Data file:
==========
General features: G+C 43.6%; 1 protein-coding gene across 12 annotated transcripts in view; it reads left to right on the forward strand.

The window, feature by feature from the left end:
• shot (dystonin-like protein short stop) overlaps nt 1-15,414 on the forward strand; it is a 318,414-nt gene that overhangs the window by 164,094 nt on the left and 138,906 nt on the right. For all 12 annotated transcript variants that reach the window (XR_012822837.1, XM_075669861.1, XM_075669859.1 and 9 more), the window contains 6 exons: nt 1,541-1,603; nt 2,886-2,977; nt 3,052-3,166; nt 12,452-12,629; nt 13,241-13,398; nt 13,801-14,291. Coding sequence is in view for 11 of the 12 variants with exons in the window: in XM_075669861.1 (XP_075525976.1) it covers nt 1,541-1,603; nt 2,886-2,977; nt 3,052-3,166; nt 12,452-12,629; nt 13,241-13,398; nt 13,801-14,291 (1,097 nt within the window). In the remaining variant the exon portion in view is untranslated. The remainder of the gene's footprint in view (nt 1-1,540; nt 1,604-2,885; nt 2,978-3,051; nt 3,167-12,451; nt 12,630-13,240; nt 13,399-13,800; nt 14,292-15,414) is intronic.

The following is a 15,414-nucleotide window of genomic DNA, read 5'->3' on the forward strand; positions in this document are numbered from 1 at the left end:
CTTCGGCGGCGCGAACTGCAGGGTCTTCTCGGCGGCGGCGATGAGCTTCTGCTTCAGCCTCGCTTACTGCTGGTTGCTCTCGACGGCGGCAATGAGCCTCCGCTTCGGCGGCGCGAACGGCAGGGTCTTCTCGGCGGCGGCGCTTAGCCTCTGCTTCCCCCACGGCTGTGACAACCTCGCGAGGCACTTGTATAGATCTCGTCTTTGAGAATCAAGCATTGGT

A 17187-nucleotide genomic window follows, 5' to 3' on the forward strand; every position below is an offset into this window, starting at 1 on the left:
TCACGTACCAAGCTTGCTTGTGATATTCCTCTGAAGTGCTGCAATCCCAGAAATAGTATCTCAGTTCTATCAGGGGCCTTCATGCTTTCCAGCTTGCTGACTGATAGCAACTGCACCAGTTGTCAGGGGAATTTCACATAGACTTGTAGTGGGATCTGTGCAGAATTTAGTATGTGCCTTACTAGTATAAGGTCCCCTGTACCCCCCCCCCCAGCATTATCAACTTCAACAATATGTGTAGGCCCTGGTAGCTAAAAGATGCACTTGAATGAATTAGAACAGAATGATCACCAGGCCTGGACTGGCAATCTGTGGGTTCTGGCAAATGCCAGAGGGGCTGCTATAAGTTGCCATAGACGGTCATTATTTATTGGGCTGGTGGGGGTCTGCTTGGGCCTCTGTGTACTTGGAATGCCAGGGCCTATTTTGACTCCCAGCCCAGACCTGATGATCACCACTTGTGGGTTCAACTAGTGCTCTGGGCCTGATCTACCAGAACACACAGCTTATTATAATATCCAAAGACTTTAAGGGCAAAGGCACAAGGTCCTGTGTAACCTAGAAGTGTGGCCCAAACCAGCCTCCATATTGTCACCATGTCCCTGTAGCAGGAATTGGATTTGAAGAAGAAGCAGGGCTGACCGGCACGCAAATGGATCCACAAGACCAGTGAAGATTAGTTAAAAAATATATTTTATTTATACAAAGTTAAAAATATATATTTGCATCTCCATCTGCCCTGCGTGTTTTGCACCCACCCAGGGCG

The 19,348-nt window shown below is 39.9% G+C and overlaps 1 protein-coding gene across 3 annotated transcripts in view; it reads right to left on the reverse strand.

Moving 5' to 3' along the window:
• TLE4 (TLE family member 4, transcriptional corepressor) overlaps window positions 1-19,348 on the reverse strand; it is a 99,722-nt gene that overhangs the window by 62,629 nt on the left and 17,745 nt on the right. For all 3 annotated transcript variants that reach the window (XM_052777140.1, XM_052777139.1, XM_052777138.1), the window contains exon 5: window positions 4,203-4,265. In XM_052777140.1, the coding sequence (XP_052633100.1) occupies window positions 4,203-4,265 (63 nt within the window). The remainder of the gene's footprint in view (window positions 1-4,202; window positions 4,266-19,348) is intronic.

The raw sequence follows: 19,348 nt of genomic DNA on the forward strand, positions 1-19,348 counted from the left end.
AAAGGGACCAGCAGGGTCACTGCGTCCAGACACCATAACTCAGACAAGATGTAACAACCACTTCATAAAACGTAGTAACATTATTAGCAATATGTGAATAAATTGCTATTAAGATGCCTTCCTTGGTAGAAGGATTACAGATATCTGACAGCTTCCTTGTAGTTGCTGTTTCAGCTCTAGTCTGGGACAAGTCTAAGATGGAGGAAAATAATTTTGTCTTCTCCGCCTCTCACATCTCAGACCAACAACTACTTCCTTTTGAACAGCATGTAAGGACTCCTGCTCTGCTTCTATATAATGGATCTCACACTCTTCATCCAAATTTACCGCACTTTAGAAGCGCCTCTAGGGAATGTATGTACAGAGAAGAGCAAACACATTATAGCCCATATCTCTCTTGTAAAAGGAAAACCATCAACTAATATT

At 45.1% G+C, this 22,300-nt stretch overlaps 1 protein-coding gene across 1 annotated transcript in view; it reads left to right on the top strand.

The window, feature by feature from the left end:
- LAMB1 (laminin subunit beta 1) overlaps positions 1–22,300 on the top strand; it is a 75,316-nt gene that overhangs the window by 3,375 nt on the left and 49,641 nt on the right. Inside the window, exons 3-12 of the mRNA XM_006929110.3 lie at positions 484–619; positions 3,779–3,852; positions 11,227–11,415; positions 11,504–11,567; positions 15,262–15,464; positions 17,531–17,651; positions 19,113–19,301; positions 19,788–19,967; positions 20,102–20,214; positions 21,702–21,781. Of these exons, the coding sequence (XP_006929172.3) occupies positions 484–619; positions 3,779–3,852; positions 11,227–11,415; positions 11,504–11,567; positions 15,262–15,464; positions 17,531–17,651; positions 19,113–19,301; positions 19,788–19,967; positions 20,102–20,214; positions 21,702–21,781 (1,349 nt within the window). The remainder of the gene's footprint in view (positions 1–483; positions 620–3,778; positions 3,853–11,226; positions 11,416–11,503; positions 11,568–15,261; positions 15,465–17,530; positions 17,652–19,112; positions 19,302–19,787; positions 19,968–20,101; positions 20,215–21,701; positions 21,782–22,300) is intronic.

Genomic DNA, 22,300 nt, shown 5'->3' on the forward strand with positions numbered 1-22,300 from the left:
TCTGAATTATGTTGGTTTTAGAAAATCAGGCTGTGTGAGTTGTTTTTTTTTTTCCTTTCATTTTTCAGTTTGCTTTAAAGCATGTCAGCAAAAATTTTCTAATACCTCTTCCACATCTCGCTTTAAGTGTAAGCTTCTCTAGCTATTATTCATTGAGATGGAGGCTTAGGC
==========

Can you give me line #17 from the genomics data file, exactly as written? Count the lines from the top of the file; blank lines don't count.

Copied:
TCTGAATTATGTTGGTTTTAGAAAATCAGGCTGTGTGAGTTGTTTTTTTTTTTCCTTTCATTTTTCAGTTTGCTTTAAAGCATGTCAGCAAAAATTTTCTAATACCTCTTCCACATCTCGCTTTAAGTGTAAGCTTCTCTAGCTATTATTCATTGAGATGGAGGCTTAGGC